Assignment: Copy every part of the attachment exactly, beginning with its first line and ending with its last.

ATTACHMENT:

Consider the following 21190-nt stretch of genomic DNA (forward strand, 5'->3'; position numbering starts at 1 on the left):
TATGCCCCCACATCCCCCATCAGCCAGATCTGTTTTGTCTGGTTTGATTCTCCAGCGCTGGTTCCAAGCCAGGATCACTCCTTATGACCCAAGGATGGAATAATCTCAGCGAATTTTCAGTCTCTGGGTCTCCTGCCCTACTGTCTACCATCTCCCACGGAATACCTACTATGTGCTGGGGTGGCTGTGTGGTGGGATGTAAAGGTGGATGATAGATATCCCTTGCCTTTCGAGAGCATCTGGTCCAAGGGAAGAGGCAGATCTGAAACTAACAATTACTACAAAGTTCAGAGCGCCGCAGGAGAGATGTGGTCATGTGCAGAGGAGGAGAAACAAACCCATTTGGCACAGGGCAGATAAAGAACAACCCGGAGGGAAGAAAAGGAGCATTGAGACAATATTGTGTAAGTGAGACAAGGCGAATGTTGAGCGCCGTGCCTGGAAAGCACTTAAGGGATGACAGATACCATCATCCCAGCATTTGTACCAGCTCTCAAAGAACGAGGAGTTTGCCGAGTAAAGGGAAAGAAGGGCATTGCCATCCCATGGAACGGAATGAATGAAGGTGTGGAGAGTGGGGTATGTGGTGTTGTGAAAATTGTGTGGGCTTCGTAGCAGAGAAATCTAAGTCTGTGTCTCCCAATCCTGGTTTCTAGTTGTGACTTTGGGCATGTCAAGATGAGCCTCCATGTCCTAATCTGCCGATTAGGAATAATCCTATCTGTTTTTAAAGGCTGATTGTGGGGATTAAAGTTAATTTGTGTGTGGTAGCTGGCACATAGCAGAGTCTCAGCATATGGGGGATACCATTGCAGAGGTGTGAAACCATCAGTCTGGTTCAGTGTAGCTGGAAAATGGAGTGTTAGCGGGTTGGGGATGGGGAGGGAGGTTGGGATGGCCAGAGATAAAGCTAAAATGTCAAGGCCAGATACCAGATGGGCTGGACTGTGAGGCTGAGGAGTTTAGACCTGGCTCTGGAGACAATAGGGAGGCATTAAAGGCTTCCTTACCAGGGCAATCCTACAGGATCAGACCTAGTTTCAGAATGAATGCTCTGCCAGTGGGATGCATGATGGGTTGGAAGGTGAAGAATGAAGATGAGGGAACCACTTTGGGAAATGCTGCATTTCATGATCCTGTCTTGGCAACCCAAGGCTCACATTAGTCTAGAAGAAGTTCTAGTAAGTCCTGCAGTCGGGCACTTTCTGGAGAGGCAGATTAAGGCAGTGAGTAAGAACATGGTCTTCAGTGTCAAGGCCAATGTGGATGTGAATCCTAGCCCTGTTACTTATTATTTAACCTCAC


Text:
Consider the following 21190-nt stretch of genomic DNA (forward strand, 5'->3'; position numbering starts at 1 on the left):
TATGCCCCCACATCCCCCATCAGCCAGATCTGTTTTGTCTGGTTTGATTCTCCAGCGCTGGTTCCAAGCCAGGATCACTCCTTATGACCCAAGGATGGAATAATCTCAGCGAATTTTCAGTCTCTGGGTCTCCTGCCCTACTGTCTACCATCTCCCACGGAATACCTACTATGTGCTGGGGTGGCTGTGTGGTGGGATGTAAAGGTGGATGATAGATATCCCTTGCCTTTCGAGAGCATCTGGTCCAAGGGAAGAGGCAGATCTGAAACTAACAATTACTACAAAGTTCAGAGCGCCGCAGGAGAGATGTGGTCATGTGCAGAGGAGGAGAAACAAACCCATTTGGCACAGGGCAGATAAAGAACAACCCGGAGGGAAGAAAAGGAGCATTGAGACAATATTGTGTAAGTGAGACAAGGCGAATGTTGAGCGCCGTGCCTGGAAAGCACTTAAGGGATGACAGATACCATCATCCCAGCATTTGTACCAGCTCTCAAAGAACGAGGAGTTTGCCGAGTAAAGGGAAAGAAGGGCATTGCCATCCCATGGAACGGAATGAATGAAGGTGTGGAGAGTGGGGTATGTGGTGTTGTGAAAATTGTGTGGGCTTCGTAGCAGAGAAATCTAAGTCTGTGTCTCCCAATCCTGGTTTCTAGTTGTGACTTTGGGCATGTCAAGATGAGCCTCCATGTCCTAATCTGCCGATTAGGAATAATCCTATCTGTTTTTAAAGGCTGATTGTGGGGATTAAAGTTAATTTGTGTGTGGTAGCTGGCACATAGCAGAGTCTCAGCATATGGGGGATACCATTGCAGAGGTGTGAAACCATCAGTCTGGTTCAGTGTAGCTGGAAAATGGAGTGTTAGCGGGTTGGGGATGGGGAGGGAGGTTGGGATGGCCAGAGATAAAGCTAAAATGTCAAGGCCAGATACCAGATGGGCTGGACTGTGAGGCTGAGGAGTTTAGACCTGGCTCTGGAGACAATAGGGAGGCATTAAAGGCTTCCTTACCAGGGCAATCCTACAGGATCAGACCTAGTTTCAGAATGAATGCTCTGCCAGTGGGATGCATGATGGGTTGGAAGGTGAAGAATGAAGATGAGGGAACCACTTTGGGAAATGCTGCATTTCATGATCCTGTCTTGGCAACCCAAGGCTCACATTAGTCTAGAAGAAGTTCTAGTAAGTCCTGCAGTCGGGCACTTTCTGGAGAGGCAGATTAAGGCAGTGAGTAAGAACATGGTCTTCAGTGTCAAGGCCAATGTGGATGTGAATCCTAGCCCTGTTACTTATTATTTAACCTCAC